I am however a bit skeptical about that. I can't see the Unity runtime being any less than several megabytes at least, and from the looks of it their HTML5 pipeline looks like this:
 

C# --> MSIL --> C++ --> LLVM --> asm.js


Now, I'm a big fan of cross-compilers, but that's four transformations across five different language formats. That's just asking for all sorts of obscure bugs and instability, and a tangled mess of human-unreadable code at the end of the pipeline.

Don't get me wrong, I think Unity will remain a juggernaut in this industry for years to come, and a great boon for developers small and large alike, but I just don't see it taking over the web.

 

PhaserJS

Of all the HTML5 game frameworks, PhaserJS is the biggest one on my radar. Phaser is an entirely open-source game framework developed by Richard Davey, aka "Photon Storm", who was one of the major contributors to the one of the most popular Flash game engines, Flixel. Phaser is inspired by (but not beholden to) Flixel, and is powered by Pixi.js, a powerful WebGL renderer with a Canvas fallback. It also seems to be the most popular JS game engine on Github. Seeing as JS is the most popular language on Github, that's saying something.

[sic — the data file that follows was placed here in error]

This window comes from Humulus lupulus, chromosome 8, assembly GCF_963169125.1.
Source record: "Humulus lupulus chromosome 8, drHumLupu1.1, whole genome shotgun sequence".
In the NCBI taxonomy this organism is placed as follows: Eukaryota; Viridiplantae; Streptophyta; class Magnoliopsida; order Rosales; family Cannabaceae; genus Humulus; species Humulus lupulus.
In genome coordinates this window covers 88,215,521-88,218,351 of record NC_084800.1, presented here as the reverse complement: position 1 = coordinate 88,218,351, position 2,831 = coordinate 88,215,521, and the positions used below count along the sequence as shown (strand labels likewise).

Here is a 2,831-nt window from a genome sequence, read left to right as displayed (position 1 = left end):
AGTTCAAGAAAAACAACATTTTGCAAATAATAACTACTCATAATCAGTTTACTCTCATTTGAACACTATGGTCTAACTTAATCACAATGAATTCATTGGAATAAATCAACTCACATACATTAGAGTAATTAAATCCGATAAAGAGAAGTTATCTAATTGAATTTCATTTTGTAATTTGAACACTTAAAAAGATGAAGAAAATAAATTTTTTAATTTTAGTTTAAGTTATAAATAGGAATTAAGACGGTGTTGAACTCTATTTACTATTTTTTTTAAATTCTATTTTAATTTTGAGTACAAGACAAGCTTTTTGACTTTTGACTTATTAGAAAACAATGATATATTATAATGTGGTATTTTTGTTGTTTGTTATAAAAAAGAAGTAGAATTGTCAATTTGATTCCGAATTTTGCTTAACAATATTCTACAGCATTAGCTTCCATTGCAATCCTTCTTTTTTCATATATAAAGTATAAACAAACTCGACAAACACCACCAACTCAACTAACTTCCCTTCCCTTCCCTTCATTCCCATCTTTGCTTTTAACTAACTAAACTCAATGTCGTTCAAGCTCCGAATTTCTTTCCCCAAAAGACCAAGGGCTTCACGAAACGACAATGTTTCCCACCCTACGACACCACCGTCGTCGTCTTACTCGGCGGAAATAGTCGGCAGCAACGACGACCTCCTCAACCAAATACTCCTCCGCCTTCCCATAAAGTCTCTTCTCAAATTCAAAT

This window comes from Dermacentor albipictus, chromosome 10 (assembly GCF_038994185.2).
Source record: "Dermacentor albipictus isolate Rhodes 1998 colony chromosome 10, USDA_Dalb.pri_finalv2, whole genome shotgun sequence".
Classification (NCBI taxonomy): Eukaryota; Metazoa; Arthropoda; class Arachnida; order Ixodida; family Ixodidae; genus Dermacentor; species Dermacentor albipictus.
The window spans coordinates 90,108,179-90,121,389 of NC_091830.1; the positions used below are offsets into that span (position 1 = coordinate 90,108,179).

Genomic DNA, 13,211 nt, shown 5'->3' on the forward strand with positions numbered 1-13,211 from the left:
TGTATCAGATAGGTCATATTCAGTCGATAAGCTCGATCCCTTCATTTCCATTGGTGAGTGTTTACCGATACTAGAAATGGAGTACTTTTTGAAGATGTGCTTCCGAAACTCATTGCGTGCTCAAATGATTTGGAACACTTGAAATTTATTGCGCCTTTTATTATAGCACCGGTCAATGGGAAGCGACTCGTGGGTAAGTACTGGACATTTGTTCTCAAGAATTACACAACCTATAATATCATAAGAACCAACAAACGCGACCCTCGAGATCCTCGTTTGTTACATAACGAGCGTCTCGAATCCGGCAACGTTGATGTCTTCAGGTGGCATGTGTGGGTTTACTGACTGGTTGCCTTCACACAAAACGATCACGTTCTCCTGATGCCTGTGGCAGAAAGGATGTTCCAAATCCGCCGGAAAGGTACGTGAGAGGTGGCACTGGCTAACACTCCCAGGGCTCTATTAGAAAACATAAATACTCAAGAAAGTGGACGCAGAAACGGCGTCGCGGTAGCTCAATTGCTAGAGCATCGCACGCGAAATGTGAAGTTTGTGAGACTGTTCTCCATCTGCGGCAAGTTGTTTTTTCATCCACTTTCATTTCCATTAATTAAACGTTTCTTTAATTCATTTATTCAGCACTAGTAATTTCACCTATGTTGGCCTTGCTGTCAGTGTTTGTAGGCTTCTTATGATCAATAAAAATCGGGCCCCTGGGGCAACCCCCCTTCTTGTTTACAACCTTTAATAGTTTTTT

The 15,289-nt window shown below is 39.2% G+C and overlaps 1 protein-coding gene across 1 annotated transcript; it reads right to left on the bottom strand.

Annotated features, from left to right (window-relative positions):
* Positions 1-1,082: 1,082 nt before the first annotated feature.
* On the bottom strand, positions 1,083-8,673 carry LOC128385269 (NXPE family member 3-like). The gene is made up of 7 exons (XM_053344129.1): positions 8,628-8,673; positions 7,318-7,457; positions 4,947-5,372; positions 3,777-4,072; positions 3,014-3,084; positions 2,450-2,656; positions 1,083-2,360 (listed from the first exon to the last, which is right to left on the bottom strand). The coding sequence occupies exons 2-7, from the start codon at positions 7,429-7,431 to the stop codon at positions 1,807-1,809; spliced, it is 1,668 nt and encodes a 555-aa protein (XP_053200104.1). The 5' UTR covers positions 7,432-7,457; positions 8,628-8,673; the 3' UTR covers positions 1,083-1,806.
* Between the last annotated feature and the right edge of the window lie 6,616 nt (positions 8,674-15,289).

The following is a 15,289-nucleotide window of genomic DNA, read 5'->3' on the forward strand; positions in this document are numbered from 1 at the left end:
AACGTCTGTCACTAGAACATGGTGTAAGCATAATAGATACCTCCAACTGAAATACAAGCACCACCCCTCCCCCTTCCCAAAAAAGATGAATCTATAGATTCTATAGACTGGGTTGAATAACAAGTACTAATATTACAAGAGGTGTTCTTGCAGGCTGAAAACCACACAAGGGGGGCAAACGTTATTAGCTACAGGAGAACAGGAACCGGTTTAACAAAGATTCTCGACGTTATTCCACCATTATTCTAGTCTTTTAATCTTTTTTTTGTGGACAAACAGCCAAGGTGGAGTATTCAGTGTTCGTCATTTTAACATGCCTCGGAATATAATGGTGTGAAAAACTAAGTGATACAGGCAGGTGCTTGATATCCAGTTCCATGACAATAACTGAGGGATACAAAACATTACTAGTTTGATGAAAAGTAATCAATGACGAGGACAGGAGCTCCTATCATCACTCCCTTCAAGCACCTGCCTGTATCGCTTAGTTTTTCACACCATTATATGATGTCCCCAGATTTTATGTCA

Although Phaser doesn't have all the features Flash did (vector animation, 3D), it has a lot of appeal to flash developers used to Flixel and other 2D workflows, particularly for retro-styled pixel games (though Phaser can obviously be used for much more).

I don't know how much appeal PhaserJS has outside of the web, but there's a lot to be said for "do one thing, do it well."

There are many other HTML5 game frameworks as well, such as Construct2, and countless more, but the one I keep hearing about from former flash developers the most is Phaser.

 

Haxe

Haxe is the emerging disruptive force in cross-platform game development, and web dev in general. (Full disclosure: I'm a Haxe developer, a core contributor to both OpenFL and HaxeFlixel).